I was just reflecting on all of the things I’m upset about with regards to Girr’s incarceration, other than the fact that, you know, he’s in jail… and realized how ignorant I feel for how extremely limited my knowledge was about the life someone who has been imprisoned by the Canadian state until the love of my life started experiencing it.
I’m not going to pretend that I’m some vault of information now, because I’m definitely not, but I have learned a huge amount over the last few months. I’ve already mentioned a few of these things in previous posts but I’d just like to make an outline of what I’ve learned about the reality of Canadian provincial jails, starting out by clearing up a few myths.
Myth: If you request to see a doctor or a nurse, you will be able to do so.
It would definitely be untrue to claim that this is never possible, as Girr in fact did talk to a nurse while he was at Penatang. However, since shortly after arriving at Maplehurst he has been requesting to see a nurse (for apparent reason, not just because he feels like it…) and has been unable to do so. It has been almost a month.
Myth: You are given clean clothing to wear.
At Penatang and the Don, inmates are provided with clean jumpsuits twice a week. At Maplehurst, however, you have to ask a guard to provide a clean jumpsuit when you need one. Which means of course that if the guard decides for what ever reason he doesn’t want you to have one… you don’t get one. Girr has requested a clean jumpsuit multiple times and is still wearing the one from when he first got there. On top of that, all of the inmates are only provided with two pairs of boxers and two pairs of socks every week. I’m pretty sure it’s a fairly standard social norm to change your socks and underwear everyday… but apparently in jail this is not necessary.
Myth: You can send books and magazines to jail.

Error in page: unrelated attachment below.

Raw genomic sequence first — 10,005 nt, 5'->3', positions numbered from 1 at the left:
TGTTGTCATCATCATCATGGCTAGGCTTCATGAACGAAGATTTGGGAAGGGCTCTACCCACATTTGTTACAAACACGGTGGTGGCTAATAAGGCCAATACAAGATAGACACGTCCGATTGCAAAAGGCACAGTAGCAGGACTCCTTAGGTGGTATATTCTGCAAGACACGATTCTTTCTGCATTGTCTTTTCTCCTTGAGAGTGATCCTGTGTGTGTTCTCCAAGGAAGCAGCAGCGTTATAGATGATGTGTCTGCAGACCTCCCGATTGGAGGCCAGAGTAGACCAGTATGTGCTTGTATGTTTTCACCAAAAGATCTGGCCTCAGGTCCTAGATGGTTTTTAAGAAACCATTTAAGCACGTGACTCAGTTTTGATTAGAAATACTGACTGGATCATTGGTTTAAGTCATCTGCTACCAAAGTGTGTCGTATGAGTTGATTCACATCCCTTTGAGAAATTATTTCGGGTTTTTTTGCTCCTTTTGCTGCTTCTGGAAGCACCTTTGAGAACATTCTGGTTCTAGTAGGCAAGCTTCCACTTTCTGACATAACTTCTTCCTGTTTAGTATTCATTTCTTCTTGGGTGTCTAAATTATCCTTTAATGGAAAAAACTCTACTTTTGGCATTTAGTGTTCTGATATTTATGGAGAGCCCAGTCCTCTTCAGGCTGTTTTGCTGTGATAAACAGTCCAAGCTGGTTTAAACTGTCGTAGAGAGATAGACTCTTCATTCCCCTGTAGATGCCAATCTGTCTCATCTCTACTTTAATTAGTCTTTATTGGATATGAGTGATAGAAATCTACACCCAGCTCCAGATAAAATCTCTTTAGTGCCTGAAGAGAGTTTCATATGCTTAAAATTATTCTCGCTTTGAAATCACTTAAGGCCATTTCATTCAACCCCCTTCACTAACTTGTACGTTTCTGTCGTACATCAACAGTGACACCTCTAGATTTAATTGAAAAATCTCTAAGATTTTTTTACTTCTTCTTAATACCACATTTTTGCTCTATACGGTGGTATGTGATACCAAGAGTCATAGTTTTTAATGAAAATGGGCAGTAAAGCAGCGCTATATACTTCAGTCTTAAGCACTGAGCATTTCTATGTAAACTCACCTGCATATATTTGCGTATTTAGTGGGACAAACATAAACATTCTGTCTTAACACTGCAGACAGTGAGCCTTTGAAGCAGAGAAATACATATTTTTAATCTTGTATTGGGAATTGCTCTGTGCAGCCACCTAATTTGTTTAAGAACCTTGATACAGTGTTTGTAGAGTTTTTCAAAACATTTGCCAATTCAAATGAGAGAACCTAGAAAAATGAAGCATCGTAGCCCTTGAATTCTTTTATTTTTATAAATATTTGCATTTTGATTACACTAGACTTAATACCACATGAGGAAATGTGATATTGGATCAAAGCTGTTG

Okay, you can send them, but not just by sticking them in an envelope and sending them off. All books and magazines must be sent directly from the publisher, which of course means buying them new and paying their shipping costs. For a little while at Maplehurst a few guards were allowing books and magazines in, but they’ve recently all been reminded that this is not acceptable and are no longer doing so.
Myth: In Canada, you are considered innocent until proven guilty.
Maplehurst is separated into two halves: the detention centre, or DC, and the correctional centre, or CC. The DC is supposed to be for inmates who have not yet been sentenced, and the CC for inmates who have already been sentenced. I’m under the impression (but may be incorrect) that it is normal for people to stay on the DC side for a short amount of time before being transferred to CC, but for whatever reason Girr is still in the DC. Of the people on his range, only a very small amount have actually been found guilty of committing the crime that they are being incarcerated for, if they have been convicted of a crime at all. I just did a bit of research and apparently in 2005 approximately half of every person in Canada who was imprisoned was either awaiting trial or had not been convicted of a crime. However this number had increased by 83% from 1995 to 2005, so I feel certain that it’s significantly more than that now.
Myth: You spend a large amount of the time either outside (in that huge field you can see from the highway) or out on the range.